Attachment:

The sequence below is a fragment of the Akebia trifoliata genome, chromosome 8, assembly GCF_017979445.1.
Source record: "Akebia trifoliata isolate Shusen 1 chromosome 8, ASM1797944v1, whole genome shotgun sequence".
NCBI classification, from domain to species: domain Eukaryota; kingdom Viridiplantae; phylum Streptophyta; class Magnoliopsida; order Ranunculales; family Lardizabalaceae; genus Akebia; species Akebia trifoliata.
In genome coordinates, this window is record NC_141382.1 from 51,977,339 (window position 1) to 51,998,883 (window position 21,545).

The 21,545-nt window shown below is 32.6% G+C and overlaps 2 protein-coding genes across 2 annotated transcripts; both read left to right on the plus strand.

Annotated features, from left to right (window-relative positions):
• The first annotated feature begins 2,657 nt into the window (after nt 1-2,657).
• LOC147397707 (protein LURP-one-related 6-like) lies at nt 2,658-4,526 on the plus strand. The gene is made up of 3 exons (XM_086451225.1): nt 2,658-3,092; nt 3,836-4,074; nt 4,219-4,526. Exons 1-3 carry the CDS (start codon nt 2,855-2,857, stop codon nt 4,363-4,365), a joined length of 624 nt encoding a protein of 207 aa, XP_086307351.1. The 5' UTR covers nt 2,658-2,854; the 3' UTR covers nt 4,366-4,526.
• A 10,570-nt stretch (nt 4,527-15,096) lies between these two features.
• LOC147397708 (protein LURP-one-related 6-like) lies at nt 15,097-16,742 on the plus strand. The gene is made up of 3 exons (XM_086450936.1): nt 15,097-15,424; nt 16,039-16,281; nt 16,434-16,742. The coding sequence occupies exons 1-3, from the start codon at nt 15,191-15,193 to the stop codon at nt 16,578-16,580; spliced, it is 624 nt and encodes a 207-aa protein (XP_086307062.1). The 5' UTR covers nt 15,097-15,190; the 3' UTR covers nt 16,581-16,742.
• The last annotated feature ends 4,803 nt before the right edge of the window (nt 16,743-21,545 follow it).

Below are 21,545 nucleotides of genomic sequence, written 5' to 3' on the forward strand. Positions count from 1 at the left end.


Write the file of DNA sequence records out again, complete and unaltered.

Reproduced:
The sequence below is a fragment of the Akebia trifoliata genome, chromosome 8, assembly GCF_017979445.1.
Source record: "Akebia trifoliata isolate Shusen 1 chromosome 8, ASM1797944v1, whole genome shotgun sequence".
NCBI classification, from domain to species: domain Eukaryota; kingdom Viridiplantae; phylum Streptophyta; class Magnoliopsida; order Ranunculales; family Lardizabalaceae; genus Akebia; species Akebia trifoliata.
In genome coordinates, this window is record NC_141382.1 from 51,977,339 (window position 1) to 51,998,883 (window position 21,545).

The 21,545-nt window shown below is 32.6% G+C and overlaps 2 protein-coding genes across 2 annotated transcripts; both read left to right on the plus strand.

Annotated features, from left to right (window-relative positions):
• The first annotated feature begins 2,657 nt into the window (after nt 1-2,657).
• LOC147397707 (protein LURP-one-related 6-like) lies at nt 2,658-4,526 on the plus strand. The gene is made up of 3 exons (XM_086451225.1): nt 2,658-3,092; nt 3,836-4,074; nt 4,219-4,526. Exons 1-3 carry the CDS (start codon nt 2,855-2,857, stop codon nt 4,363-4,365), a joined length of 624 nt encoding a protein of 207 aa, XP_086307351.1. The 5' UTR covers nt 2,658-2,854; the 3' UTR covers nt 4,366-4,526.
• A 10,570-nt stretch (nt 4,527-15,096) lies between these two features.
• LOC147397708 (protein LURP-one-related 6-like) lies at nt 15,097-16,742 on the plus strand. The gene is made up of 3 exons (XM_086450936.1): nt 15,097-15,424; nt 16,039-16,281; nt 16,434-16,742. The coding sequence occupies exons 1-3, from the start codon at nt 15,191-15,193 to the stop codon at nt 16,578-16,580; spliced, it is 624 nt and encodes a 207-aa protein (XP_086307062.1). The 5' UTR covers nt 15,097-15,190; the 3' UTR covers nt 16,581-16,742.
• The last annotated feature ends 4,803 nt before the right edge of the window (nt 16,743-21,545 follow it).

Below are 21,545 nucleotides of genomic sequence, written 5' to 3' on the forward strand. Positions count from 1 at the left end.